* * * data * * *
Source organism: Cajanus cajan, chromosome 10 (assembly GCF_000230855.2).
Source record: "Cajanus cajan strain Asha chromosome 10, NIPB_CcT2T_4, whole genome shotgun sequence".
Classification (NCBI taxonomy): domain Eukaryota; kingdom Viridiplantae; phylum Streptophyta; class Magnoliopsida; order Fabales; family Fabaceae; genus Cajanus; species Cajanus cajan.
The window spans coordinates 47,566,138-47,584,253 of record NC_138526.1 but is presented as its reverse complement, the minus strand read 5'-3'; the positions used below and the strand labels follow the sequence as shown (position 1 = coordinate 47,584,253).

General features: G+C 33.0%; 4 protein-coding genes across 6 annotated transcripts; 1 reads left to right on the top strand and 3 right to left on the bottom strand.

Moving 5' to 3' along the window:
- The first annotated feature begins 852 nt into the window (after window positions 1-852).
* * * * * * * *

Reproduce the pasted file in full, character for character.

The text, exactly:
Source organism: Cajanus cajan, chromosome 10 (assembly GCF_000230855.2).
Source record: "Cajanus cajan strain Asha chromosome 10, NIPB_CcT2T_4, whole genome shotgun sequence".
Classification (NCBI taxonomy): domain Eukaryota; kingdom Viridiplantae; phylum Streptophyta; class Magnoliopsida; order Fabales; family Fabaceae; genus Cajanus; species Cajanus cajan.
The window spans coordinates 47,566,138-47,584,253 of record NC_138526.1 but is presented as its reverse complement, the minus strand read 5'-3'; the positions used below and the strand labels follow the sequence as shown (position 1 = coordinate 47,584,253).

General features: G+C 33.0%; 4 protein-coding genes across 6 annotated transcripts; 1 reads left to right on the top strand and 3 right to left on the bottom strand.

Moving 5' to 3' along the window:
- The first annotated feature begins 852 nt into the window (after window positions 1-852).